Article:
Cheesy rom-coms are a tried and true trademark of the holiday season, but “The Knight Before Christmas” takes that tradition to the next level.
Netflix’s recently released original is full-length movie with a plot built from a pun. Essentially, Sir Cole (Josh Whitehouse), a knight cleverly named after a shape, travels through time to 2019. He ends up in a Christmas fair and is mistaken for an actor.
Then, Brooke (Vanessa Hudgens) arrives.
After having a brief conversation with the seemingly in-character Sir Cole, Brooke, her niece and sister leave the fair. On their way out, Brooke manages to hit Sir Cole with her car as he crossed a snowy street.
Classic rom-com stuff.
He’s brought to the hospital but is unscathed, thanks to the 14th century armor he’s wearing. Brooke offers to let him stay in her guest house thinking he has some form of amnesia and that his knight fantasy will wear off in the morning.
Spoiler alert: it doesn’t.
Spoiler alert: they also fall in love.
The whole reason Sir Cole time travelled is very vague, but by the end it's understood that he needs to fall in love in order to be sent back, and he has to do this before Christmas Day. It’s all part of some knight’s quest he has to go through for an unexplained reason. This further explains the “before Christmas” part of the title.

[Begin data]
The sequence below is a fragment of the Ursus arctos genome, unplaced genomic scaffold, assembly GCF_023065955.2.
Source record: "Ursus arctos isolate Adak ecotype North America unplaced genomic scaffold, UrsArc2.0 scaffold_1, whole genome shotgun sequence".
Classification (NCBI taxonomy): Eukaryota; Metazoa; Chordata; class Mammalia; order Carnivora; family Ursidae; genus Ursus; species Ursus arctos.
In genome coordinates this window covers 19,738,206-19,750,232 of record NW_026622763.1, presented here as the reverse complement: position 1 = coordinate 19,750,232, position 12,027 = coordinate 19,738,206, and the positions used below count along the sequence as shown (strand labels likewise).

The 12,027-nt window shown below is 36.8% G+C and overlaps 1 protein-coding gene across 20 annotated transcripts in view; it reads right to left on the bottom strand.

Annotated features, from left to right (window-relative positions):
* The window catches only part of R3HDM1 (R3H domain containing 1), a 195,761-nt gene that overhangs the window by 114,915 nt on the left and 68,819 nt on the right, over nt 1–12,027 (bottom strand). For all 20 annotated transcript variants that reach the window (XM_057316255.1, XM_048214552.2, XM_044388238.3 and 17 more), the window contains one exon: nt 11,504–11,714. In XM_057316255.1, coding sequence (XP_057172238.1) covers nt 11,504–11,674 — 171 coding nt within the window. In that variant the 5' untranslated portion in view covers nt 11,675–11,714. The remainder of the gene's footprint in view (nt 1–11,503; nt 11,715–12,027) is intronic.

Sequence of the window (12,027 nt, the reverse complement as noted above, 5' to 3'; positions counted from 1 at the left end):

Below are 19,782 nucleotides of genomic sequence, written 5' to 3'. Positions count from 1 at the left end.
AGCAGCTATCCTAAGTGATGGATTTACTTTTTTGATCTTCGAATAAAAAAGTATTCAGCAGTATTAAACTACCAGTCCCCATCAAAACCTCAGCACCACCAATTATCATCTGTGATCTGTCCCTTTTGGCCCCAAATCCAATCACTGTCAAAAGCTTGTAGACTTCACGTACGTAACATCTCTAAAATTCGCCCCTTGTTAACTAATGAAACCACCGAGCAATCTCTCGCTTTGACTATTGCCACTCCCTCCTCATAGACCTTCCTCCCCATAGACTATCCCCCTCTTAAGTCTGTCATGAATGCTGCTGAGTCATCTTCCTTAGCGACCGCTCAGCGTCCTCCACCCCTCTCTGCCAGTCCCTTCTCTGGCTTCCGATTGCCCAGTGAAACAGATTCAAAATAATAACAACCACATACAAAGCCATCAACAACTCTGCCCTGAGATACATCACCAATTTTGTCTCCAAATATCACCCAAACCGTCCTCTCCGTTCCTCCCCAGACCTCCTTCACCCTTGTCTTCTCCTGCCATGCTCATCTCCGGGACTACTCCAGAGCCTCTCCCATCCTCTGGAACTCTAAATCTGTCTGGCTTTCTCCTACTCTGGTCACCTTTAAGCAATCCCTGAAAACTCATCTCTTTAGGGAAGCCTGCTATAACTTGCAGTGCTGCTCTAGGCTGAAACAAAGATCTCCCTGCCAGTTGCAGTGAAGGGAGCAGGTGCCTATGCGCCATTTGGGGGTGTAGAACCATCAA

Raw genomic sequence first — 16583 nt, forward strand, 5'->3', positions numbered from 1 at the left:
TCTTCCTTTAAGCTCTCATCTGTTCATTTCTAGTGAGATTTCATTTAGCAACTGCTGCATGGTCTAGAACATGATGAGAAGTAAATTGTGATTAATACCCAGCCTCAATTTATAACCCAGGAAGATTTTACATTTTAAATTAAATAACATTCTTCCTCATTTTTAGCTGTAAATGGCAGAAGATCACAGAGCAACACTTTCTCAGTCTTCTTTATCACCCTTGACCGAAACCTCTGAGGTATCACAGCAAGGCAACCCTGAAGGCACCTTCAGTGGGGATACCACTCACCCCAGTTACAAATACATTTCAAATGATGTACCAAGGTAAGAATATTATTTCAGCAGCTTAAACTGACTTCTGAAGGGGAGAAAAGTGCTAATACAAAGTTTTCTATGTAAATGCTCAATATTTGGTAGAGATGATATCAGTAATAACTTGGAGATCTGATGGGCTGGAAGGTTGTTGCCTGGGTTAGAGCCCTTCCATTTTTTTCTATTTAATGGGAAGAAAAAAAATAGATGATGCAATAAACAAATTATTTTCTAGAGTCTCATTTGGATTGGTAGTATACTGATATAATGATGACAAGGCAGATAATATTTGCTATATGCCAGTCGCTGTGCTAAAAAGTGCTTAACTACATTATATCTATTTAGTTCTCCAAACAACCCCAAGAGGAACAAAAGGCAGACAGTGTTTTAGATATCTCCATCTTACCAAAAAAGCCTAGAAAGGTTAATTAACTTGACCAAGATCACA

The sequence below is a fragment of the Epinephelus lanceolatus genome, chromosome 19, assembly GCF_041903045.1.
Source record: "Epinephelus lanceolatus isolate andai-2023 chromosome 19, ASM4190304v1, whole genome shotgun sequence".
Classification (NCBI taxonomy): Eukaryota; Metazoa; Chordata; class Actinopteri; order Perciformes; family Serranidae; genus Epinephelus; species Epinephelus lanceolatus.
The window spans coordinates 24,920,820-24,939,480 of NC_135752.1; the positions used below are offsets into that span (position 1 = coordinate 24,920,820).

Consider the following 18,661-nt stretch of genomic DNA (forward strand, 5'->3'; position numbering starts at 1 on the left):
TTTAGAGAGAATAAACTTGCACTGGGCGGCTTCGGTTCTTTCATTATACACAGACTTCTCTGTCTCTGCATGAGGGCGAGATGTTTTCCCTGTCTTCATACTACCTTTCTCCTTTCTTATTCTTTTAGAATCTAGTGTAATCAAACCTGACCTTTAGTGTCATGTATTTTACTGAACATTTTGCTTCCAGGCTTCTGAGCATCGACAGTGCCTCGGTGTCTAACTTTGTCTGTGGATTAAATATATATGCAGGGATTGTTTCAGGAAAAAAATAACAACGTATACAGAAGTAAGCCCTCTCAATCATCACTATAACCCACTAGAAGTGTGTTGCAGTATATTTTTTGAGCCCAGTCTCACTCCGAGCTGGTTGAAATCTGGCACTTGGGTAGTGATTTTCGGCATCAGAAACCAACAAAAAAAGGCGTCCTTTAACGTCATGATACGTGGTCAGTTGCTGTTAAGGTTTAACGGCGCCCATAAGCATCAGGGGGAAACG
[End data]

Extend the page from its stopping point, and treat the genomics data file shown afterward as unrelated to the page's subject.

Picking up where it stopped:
It’s clear the backstory isn’t important here— it’s all about the romance and the true meaning of Christmas. The couple does cute wintry activities together and drinks a lot of hot chocolate, all while Sir Cole deals with the fact that he is quite literally hundreds of years in the future with utmost ease.
The knight fulfills his quest, Brooke gets over problems with her ex using a Middle-Age rebound and everyone bonds over giving and family and other nice things. My heart is warmed just thinking about it.
It’s everything you would want out of a bad holiday movie, and nothing you would want from a good one. It’s like a weird medieval sci-fi Hallmark mash-up, and there is very little about it that is good from a critical standpoint. Despite this, it was deeply enjoyable.
If it’s examined under too critical a lens, the plot immediately falls apart, but “The Knight Before Christmas” is never going to be something discussed in a film class. Instead, it’s something to entertain you while you sip on hot chocolate and relax over winter break. That’s what happens when you base a movie on a pun.